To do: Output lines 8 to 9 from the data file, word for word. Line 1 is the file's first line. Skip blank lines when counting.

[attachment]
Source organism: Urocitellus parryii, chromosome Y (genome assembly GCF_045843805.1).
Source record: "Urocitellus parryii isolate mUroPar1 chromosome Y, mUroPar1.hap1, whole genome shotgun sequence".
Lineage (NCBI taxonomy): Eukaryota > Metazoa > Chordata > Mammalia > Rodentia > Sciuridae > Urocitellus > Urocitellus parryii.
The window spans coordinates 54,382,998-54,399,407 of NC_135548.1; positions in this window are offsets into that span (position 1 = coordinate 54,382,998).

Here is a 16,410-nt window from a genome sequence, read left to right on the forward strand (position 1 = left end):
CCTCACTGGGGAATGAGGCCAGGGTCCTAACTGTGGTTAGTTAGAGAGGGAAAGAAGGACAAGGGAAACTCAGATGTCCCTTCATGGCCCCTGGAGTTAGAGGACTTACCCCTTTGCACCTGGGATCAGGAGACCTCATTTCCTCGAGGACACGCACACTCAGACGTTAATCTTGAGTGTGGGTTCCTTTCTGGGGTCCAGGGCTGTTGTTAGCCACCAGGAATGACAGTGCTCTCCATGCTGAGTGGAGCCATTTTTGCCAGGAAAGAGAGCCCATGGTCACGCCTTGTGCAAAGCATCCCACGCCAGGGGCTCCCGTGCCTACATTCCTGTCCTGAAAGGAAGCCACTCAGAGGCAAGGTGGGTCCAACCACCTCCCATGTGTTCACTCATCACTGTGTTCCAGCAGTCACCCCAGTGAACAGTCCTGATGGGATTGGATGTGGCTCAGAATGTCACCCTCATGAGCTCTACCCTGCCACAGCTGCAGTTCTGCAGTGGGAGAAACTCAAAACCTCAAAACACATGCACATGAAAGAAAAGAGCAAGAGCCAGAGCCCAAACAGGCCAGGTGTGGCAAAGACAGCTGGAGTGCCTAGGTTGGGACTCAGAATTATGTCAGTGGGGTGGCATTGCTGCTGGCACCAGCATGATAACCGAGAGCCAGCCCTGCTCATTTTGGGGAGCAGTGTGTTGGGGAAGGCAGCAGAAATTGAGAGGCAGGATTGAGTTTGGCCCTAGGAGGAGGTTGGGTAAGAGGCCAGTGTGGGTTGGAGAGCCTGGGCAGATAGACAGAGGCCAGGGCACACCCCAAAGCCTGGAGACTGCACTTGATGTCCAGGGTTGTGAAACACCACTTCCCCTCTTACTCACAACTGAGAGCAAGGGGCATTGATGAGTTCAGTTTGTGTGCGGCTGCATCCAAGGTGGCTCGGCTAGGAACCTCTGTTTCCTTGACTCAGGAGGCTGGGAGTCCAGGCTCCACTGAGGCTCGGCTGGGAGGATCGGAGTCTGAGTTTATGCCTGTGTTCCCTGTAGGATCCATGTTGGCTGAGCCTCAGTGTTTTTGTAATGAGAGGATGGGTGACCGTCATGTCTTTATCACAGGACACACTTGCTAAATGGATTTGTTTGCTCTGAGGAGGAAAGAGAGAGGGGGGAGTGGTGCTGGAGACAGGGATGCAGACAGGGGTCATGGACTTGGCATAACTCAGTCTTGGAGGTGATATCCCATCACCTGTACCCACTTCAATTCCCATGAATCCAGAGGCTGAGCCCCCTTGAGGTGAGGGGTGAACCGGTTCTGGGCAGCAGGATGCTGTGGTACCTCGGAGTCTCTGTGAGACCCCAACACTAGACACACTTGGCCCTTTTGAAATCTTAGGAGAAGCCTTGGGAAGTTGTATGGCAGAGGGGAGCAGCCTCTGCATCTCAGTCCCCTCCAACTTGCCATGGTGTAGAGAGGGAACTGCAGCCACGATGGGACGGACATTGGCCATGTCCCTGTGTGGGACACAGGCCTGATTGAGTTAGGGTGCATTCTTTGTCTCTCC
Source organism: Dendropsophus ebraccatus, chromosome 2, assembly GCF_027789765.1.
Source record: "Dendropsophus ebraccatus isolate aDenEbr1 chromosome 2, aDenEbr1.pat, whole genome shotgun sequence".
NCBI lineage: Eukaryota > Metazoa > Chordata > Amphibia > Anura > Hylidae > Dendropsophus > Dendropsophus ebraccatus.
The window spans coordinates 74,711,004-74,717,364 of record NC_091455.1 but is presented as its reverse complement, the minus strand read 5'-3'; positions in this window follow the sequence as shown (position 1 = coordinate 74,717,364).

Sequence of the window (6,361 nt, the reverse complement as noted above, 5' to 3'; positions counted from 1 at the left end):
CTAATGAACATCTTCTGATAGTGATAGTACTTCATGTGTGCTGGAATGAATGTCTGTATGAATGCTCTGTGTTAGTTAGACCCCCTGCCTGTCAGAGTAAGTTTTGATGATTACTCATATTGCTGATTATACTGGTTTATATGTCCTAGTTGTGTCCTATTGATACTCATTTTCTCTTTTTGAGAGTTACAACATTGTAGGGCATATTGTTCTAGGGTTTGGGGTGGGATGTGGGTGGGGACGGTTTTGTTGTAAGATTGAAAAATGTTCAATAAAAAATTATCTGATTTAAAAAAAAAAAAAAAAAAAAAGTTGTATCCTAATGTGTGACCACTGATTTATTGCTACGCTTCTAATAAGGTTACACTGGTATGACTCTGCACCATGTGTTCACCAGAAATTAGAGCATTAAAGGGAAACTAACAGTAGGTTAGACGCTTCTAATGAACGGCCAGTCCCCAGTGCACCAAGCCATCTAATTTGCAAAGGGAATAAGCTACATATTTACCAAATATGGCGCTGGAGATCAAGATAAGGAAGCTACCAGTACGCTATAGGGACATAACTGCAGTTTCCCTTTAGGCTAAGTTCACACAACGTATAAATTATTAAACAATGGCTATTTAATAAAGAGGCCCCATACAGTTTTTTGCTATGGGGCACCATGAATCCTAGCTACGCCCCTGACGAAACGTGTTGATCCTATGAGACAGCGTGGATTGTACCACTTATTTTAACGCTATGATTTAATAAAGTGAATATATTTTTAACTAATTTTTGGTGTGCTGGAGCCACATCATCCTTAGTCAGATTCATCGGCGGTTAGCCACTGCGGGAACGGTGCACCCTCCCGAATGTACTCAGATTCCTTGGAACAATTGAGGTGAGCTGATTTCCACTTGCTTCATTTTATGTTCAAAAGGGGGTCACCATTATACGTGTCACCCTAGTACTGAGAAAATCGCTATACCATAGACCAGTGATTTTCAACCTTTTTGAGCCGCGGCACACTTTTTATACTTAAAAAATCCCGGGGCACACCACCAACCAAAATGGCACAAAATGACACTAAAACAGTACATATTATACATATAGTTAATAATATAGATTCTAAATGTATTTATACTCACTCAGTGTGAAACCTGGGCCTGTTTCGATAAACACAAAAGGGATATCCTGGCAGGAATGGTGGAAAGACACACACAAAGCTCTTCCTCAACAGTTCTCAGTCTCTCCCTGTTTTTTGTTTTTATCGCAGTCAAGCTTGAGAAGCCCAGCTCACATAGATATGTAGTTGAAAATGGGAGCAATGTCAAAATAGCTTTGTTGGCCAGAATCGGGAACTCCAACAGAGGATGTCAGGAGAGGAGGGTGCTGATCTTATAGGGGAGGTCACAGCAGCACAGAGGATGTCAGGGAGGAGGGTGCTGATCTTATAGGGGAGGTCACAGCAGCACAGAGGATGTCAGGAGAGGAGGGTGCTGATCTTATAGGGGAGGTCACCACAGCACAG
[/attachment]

Source record: "Dendropsophus ebraccatus isolate aDenEbr1 chromosome 2, aDenEbr1.pat, whole genome shotgun sequence".
NCBI lineage: Eukaryota > Metazoa > Chordata > Amphibia > Anura > Hylidae > Dendropsophus > Dendropsophus ebraccatus.